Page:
This movie is so realistic that it felt like I was watching a fly-on-the-wall documentary about Black Widow and Kylo Ren getting a divorce.
Starring Adam Driver, Scarlett Johansson, Laura Dern, Ray Liotta, and Alan Alda, ‘Marriage Story’ is the latest film from acclaimed filmmaker Noah Baumbach.
It follows a stage director and his actor wife as they struggle through a messy divorce and the custody of their young child.
‘Marriage Story’ is a movie that I didn’t have on my radar until about three, maybe four weeks ago. All I knew was that it starred Adam Driver (who happens to be one of my favourite actors working today), Scarlett Johansson, and there’s an argument scene in it that has basically started another war on Twitter. I went into this blind, and my god was I blown away.
Firstly, I have to talk about the performances, which are some of the best I’ve ever seen! I’ll start with Scarlett Johansson who gives what is her best performance yet. Johansson lays everything on the table and delivers an emotionally charged performance as this woman who doesn’t want to make the divorce hard on both her and her husband, but through lawyers, it just gets worse. She manages to hold her own against the other actors in the film and proves why she can do so much more than be in superhero movies. Easily the best performance I’ve seen from her.
Then there is Adam Driver, who is as fantastic as always. Like Johansson, this is an emotionally charged performance and drives him to his limits in terms of acting. There are so many moments throughout the film where you can see how hard this divorce is on him, and he shows how much his heart is breaking without having to scream or yell. Both actors show how much the divorce is hurting them with just facial reactions, and that takes a lot of skill. But Driver delivers a mesmerising performance and proves why he’s one of the best actors in the industry.
Noah Baumbach shows both sides of the divorce without a bias, which is something we never really see. Usually, you would have one character as the person you’re supposed to support and one you should hate, but here it’s near impossible to pick a side. Each character gets an equal amount of screen-time, and it allows Johansson and Driver to deliver mesmerizing performances. As mentioned before, for a majority of the movie, they usually express the hard toll of the divorce through facial expressions.
Most directors would usually push for a bunch of scenes where the two actors go off at each other, and obviously have a biased character you’re meant to support more than the other. But here we get one big argument, and it’s jaw-dropping to watch. The sequence (well the whole movie actually) makes you feel like you aren’t watching a movie. It feels like you’re a fly-on-the-wall, and it feels uncomfortable at times. You want to give them space, but you can’t stop looking at the two go at each other. It’s one of the best scenes of the year, and it’s some of the best acting I’ve ever seen.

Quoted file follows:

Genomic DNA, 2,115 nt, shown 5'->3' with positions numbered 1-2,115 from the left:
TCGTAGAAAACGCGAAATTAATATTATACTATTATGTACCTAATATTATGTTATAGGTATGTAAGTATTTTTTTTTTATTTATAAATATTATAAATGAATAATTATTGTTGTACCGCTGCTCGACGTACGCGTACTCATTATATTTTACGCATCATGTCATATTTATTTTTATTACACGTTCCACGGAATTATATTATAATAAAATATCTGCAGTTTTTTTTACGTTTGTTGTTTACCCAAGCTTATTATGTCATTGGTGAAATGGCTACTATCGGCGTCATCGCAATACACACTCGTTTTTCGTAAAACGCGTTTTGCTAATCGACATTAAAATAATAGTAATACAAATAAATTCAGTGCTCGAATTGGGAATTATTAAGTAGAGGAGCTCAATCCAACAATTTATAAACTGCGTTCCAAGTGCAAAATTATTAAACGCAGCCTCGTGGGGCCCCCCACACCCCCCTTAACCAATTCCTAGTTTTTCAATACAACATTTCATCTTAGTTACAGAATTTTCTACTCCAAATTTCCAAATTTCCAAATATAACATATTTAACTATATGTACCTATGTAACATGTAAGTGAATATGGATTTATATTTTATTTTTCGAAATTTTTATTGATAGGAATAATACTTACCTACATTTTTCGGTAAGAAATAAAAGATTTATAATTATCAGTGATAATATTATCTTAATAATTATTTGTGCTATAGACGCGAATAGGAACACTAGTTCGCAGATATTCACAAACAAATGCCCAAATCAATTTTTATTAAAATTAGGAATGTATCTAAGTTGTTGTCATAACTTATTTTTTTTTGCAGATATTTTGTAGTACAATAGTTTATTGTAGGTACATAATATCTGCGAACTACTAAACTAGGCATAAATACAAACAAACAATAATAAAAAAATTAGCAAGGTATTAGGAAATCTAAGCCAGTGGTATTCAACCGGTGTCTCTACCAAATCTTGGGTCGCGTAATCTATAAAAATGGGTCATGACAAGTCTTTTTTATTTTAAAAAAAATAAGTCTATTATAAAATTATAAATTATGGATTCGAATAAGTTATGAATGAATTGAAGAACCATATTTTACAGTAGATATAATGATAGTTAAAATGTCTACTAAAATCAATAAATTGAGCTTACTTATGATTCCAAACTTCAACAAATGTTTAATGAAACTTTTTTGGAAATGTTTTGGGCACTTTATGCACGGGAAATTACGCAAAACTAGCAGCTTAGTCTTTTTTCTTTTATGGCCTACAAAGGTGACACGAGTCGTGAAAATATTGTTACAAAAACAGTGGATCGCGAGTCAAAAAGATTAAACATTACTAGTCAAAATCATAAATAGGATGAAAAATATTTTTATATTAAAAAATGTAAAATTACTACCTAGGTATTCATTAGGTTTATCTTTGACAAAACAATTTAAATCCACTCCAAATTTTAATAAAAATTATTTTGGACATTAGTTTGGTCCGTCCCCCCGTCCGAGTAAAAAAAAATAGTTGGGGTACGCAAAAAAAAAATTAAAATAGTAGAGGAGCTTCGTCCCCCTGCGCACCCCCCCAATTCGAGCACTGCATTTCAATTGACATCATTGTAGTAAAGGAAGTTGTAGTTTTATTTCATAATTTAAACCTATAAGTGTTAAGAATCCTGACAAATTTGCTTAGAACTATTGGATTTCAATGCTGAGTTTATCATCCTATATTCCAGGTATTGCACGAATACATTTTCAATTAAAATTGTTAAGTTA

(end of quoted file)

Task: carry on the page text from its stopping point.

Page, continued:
Baumbach also explores how lawyers can make a horrible situation even worse. Each party gets dirty, and it leads to hatred on both sides. ‘Marriage Story’ works because it makes you sympathise for both sides, and you feel bad when one side makes just a minor mistake that could cost them dearly.
Now, I have to talk about Randy Newman’s beautiful score, which is quickly becoming my favourite of the year. Newman’s score beautifully compliments everything that is happening on-screen, and the opening scene is a great example of this. As we have both characters narrate everything they love about their partner, Newman’s use of piano and strings bring on more emotion in a way that is wonderful to watch. By listening to the strings, we understand where the characters are coming from, and how they are feeling about this divorce. Throughout the film, Newman keeps the score at a level that perfectly suits each scene it plays in, and it enhances the movie wonderfully.
I also have to mention the editing, which is another huge positive for the film. Editor Jennifer Lane understands Baumbach’s vision and uses a great mixture of subtle, quick cuts and extended long takes. One sequence, in particular, uses several quick cuts as the two characters are on either side of a gate. To some, it might take them out of the experience as they’ve been getting used to long takes throughout the film, but this use of quick cutting beautifully portrays what it’s like to say goodbye to someone. It’s utterly heartbreaking to witness.
As I mentioned earlier, the script is brilliant. I mentioned how it does something that other similar movies do and looks at divorce from both sides and how, even though you want to side with one of the two, you can see their reasoning and can’t help but feel bad for either side. The dialogue is real, and with Adam Driver and Scarlett Johansson delivering it perfectly, it’s the best script of 2019. Seriously, everything in this movie is brilliant.
Overall, ‘Marriage Story’ is one of the most beautifully heartbreaking films of the last few years. This realistic tale of what it’s like to go through a divorce is elevated by Noah Baumbach’s incredible directing, Randy Newman’s beautiful score, and mesmerising performances from all involved. Adam Driver and Scarlett Johansson are at their best and give award-worthy performances. If you ever wanted to see how messy and awkward a divorce is, ‘Marriage Story’ is the perfect film, and it continues to prove why Netflix a fantastic platform for entertainment.